Study Finds Childhood Trauma Can Worsen Disease Activity for Adults With Lupus
If you’ve long suspected your traumatic childhood impacted your health later in life, a new study published in the journal Arthritis Care & Research found compelling evidence there’s a connection between experiencing childhood trauma or adversity and lupus.
Systemic lupus erythematosus (SLE) is an autoimmune condition that causes your immune system to attack healthy tissues and organs in your body. Because any organ system can be affected, lupus can cause a wide range of symptoms. Common lupus symptoms include chronic pain, fatigue, a butterfly-shaped facial rash and hair loss.
Lupus is believed to be caused by a combination of genetic and environmental factors, commonly referred to as epigenetics. You inherit a risk of developing the condition from your family but its onset and severity is triggered by an environmental factor. Like other autoimmune conditions such as multiple sclerosis (MS), stress is one such environmental trigger that can lead to the onset of lupus and flares later on. The current research looked at just how much childhood stress may be a factor when you have lupus.
To measure the impact of childhood trauma, researchers used adverse childhood experiences (ACE) scores, a now-standard measure of childhood trauma. ACE scores cover 10 domains, including physical, sexual and emotional abuse, losing a parent (divorce, death or otherwise), food and housing instability, and family members with substance use or mental health issues. The higher your ACE score on a scale of one to 10, the more likely your childhood will impact future health outcomes.
Researchers measured the ACE scores of 269 lupus patients in California compared to more than 6,000 people without lupus. Participants were then asked to rate their own well-being and lupus symptoms, which were compared to reports from their doctors. Participants with and without lupus had similar ACE scores (nearly 66% of participants reported at least one adverse event in childhood).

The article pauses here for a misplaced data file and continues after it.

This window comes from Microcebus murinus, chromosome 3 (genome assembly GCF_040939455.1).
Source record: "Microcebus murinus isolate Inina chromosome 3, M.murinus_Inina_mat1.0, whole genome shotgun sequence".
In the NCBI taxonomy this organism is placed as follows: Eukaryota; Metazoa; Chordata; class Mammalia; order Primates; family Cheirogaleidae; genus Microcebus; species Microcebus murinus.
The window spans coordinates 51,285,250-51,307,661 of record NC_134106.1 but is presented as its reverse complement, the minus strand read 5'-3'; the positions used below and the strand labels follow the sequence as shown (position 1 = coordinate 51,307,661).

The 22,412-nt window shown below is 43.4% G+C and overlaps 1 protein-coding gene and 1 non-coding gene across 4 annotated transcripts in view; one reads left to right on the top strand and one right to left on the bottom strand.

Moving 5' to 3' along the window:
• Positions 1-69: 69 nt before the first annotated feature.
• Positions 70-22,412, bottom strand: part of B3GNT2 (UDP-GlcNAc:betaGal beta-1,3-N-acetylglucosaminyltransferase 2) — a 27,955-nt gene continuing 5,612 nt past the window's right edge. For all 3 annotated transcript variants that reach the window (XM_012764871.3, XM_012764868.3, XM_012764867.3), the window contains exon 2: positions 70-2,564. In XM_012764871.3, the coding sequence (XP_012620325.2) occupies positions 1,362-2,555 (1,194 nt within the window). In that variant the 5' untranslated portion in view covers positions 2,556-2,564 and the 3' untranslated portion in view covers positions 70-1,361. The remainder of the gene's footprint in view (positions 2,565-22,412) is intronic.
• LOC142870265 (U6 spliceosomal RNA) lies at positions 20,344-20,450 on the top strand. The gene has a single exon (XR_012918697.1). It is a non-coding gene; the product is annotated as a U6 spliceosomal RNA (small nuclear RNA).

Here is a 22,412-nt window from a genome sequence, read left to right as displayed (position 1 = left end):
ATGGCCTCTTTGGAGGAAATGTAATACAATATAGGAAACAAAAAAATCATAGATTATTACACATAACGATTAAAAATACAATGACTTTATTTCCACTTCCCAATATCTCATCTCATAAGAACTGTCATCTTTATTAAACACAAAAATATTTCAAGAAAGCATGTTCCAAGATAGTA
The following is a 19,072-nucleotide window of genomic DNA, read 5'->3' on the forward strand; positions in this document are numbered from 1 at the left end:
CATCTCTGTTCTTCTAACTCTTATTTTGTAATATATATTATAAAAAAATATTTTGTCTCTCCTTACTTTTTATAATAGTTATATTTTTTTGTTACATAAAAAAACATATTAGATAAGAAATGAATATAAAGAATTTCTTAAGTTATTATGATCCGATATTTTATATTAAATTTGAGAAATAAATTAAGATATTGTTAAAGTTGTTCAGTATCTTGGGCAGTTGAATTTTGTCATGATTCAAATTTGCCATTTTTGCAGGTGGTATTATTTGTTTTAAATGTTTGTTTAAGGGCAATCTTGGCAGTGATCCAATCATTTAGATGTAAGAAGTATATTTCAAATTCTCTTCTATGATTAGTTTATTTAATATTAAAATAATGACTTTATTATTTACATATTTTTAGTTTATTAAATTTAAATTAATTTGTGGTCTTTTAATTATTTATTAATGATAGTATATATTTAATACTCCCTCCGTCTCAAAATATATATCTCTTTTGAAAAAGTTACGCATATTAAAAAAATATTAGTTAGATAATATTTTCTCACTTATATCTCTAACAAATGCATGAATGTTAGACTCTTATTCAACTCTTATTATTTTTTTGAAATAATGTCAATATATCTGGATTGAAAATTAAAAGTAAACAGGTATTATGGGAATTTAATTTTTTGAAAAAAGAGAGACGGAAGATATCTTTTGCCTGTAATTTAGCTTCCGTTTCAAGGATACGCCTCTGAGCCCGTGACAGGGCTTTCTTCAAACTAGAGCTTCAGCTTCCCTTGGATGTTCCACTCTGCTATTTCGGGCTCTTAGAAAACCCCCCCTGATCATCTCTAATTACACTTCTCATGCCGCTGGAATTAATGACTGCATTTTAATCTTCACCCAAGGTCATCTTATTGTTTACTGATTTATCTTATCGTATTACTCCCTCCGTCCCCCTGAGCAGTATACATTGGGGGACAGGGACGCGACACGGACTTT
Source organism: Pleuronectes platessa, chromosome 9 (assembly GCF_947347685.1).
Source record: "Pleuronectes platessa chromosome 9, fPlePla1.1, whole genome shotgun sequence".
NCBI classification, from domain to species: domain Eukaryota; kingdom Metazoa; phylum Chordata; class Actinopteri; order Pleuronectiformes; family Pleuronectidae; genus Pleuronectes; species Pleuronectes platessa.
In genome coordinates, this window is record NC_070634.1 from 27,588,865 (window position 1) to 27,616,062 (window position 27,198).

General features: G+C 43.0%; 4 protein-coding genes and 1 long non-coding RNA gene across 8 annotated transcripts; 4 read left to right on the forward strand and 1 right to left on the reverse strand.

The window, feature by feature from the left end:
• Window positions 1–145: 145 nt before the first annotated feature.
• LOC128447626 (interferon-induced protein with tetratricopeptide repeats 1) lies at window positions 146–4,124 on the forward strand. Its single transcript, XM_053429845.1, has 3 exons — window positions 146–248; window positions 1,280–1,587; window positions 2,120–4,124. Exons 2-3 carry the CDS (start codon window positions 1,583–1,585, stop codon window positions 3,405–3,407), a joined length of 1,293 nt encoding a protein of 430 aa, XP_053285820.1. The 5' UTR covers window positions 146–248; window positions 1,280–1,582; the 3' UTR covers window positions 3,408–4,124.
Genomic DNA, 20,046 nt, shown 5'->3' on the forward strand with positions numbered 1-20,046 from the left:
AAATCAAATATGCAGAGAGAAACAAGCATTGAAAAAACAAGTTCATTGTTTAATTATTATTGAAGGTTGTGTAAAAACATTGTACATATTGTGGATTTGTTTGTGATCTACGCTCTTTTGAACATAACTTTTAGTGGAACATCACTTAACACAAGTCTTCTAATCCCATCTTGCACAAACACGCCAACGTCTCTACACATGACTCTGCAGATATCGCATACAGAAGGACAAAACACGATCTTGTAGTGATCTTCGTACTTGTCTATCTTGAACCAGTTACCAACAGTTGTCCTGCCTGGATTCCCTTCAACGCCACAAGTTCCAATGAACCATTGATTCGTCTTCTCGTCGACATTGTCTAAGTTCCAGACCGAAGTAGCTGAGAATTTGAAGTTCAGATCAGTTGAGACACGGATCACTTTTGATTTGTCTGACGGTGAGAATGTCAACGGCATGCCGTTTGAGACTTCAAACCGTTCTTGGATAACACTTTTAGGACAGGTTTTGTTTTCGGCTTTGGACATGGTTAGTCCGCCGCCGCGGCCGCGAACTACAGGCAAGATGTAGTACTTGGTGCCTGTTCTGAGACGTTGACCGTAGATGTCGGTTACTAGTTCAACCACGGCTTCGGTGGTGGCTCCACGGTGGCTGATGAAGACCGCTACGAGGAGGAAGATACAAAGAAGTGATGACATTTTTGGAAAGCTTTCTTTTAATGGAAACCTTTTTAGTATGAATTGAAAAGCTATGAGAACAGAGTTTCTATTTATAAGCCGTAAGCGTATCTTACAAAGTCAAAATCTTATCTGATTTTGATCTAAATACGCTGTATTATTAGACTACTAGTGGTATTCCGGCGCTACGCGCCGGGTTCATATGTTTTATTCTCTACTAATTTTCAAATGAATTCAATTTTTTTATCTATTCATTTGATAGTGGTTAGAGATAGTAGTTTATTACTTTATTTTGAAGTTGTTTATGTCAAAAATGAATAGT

For those with lupus, a higher ACE score correlated with more lupus flares, damage, depression, and lower physical function and quality of life. Participants with more than four ACEs rated the negative impact of lupus as nearly double compared to participants with an ACE score of zero. The impact was also greater in women, older participants, Latinx or African American people, those without college degrees and patients with lupus nephritis (lupus-related kidney inflammation).
The outcome of this study indicates stress carried into adult life from childhood can worsen lupus. Focusing prevention efforts on reducing early childhood adversity and adding in mental health support later in life may be one way to reduce the severity and impact of lupus.
“Our results support the notion that stress in the form of ACEs may be a factor in poor health in systemic lupus, both in disease development and in more severe outcomes,” the study’s lead author, Kimberly DeQuattro, MD, said in a press release. “These findings are a call to action to focus efforts on ACE prevention in childhood, as well as clinical and mental health interventions that foster resilience in adulthood.”
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